Clinton, Edwards, Obama: Taking A Stand on High End Taxes?
A Democratic presidential debate, before a predominantly African American audience at Howard University last night, took a small step toward smoking out the leading White House contenders on Wall Street's hottest political issue: raising taxes on private equity and hedge fund executives.
Former Sen. John Edwards of North Carolina, who has ducked an issue that would hit his former colleagues at Fortress Investment Group, couldn't avoid showing his populist colors. Citing Warren Buffett's complaint that he pays a lower effective tax rate than his secretary,Edwards cited the "moral disconnnect" between workers paying ordinary income tax rates and financial tycoons paying preferential capital gains rates.
An Edwards aide preserved the candidate's room for waffling after the debate, saying he hadn't endorsed pending House legislation to curb the use of "carried interest." But after Edwards' comments last night he'll face a strong hypocrisy attack if he doesn't embrace the idea.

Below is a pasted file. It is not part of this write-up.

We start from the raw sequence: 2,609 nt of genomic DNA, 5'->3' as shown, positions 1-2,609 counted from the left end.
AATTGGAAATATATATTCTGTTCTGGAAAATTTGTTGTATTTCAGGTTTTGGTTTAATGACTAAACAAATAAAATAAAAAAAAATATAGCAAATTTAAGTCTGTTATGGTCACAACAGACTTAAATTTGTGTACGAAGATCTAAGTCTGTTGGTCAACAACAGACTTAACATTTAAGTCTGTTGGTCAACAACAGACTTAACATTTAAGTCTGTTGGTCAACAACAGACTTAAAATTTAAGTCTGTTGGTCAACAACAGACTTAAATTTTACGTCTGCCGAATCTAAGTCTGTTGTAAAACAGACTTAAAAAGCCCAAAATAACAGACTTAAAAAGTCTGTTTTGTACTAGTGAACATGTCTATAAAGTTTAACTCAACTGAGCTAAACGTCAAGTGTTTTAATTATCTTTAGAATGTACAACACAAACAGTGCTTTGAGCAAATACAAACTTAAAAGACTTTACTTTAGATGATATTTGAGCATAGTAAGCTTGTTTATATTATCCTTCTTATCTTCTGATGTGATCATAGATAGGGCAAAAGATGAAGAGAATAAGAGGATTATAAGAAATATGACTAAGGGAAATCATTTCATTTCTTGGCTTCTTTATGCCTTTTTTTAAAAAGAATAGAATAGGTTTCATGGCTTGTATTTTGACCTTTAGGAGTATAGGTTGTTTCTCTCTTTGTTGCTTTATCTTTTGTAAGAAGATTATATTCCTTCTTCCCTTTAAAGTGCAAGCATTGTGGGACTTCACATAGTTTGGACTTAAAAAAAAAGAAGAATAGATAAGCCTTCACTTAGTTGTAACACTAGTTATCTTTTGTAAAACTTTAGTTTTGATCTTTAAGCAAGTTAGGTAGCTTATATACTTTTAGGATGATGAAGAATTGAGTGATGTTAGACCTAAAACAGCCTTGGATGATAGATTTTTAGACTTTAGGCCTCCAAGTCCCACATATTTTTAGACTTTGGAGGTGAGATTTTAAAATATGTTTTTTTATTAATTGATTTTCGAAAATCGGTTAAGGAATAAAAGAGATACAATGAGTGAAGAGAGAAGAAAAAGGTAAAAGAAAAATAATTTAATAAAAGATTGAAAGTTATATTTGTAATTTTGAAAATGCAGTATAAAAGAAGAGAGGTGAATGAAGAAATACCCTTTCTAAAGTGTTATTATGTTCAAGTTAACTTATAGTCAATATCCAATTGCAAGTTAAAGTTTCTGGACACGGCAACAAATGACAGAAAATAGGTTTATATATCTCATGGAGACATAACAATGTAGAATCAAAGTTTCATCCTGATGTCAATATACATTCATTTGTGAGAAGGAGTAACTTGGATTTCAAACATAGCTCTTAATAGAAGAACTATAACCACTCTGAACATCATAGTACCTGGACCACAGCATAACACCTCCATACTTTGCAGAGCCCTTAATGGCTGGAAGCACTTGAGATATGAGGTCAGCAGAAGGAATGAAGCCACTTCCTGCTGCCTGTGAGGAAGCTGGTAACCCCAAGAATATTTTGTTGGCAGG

His rival Chris Dodd showed his colors, too--as the chairman of the Senate Banking Committee and representative of the upscale hedge-fund suburbs of Connecticut. He reminded the audience that the tax code must be "pro-growth" as well as reflect American values.
Front-runners Barack Obama and Hillary Clinton skirted the "carried interest" issue, but made clear once again that their tax and spending priorities involve shift part of the tax burden from the middle class to the rich. Said Mrs. Clinton: "We have to change the tax system, and we’ve got to get back to having those with the most contribute to this country."
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